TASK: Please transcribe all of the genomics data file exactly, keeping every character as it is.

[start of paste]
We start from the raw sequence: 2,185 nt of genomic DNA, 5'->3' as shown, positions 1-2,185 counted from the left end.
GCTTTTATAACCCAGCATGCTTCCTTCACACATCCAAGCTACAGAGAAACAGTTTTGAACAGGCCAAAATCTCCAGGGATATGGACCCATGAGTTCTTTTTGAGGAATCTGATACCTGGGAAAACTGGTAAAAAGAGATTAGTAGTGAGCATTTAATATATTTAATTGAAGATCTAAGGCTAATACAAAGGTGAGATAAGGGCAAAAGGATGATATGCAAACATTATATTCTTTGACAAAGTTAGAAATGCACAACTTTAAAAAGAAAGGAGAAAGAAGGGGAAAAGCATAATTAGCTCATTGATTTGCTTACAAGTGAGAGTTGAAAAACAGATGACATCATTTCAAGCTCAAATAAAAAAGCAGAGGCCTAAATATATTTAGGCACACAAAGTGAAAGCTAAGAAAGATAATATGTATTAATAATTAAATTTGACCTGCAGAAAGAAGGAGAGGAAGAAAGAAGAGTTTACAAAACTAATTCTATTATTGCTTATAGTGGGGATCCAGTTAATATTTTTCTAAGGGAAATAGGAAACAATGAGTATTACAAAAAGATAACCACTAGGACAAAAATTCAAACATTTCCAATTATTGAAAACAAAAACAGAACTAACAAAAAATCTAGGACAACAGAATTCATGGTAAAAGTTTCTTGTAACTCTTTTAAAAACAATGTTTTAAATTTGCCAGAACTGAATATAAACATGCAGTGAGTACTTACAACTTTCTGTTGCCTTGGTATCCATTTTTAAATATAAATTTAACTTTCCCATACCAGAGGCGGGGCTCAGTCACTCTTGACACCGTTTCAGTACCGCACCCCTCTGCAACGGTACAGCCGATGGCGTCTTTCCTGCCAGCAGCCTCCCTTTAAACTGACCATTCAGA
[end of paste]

We start from the raw sequence: 2,185 nt of genomic DNA, 5'->3' as shown, positions 1-2,185 counted from the left end.
GCTTTTATAACCCAGCATGCTTCCTTCACACATCCAAGCTACAGAGAAACAGTTTTGAACAGGCCAAAATCTCCAGGGATATGGACCCATGAGTTCTTTTTGAGGAATCTGATACCTGGGAAAACTGGTAAAAAGAGATTAGTAGTGAGCATTTAATATATTTAATTGAAGATCTAAGGCTAATACAAAGGTGAGATAAGGGCAAAAGGATGATATGCAAACATTATATTCTTTGACAAAGTTAGAAATGCACAACTTTAAAAAGAAAGGAGAAAGAAGGGGAAAAGCATAATTAGCTCATTGATTTGCTTACAAGTGAGAGTTGAAAAACAGATGACATCATTTCAAGCTCAAATAAAAAAGCAGAGGCCTAAATATATTTAGGCACACAAAGTGAAAGCTAAGAAAGATAATATGTATTAATAATTAAATTTGACCTGCAGAAAGAAGGAGAGGAAGAAAGAAGAGTTTACAAAACTAATTCTATTATTGCTTATAGTGGGGATCCAGTTAATATTTTTCTAAGGGAAATAGGAAACAATGAGTATTACAAAAAGATAACCACTAGGACAAAAATTCAAACATTTCCAATTATTGAAAACAAAAACAGAACTAACAAAAAATCTAGGACAACAGAATTCATGGTAAAAGTTTCTTGTAACTCTTTTAAAAACAATGTTTTAAATTTGCCAGAACTGAATATAAACATGCAGTGAGTACTTACAACTTTCTGTTGCCTTGGTATCCATTTTTAAATATAAATTTAACTTTCCCATACCAGAGGCGGGGCTCAGTCACTCTTGACACCGTTTCAGTACCGCACCCCTCTGCAACGGTACAGCCGATGGCGTCTTTCCTGCCAGCAGCCTCCCTTTAAACTGACCATTCAGA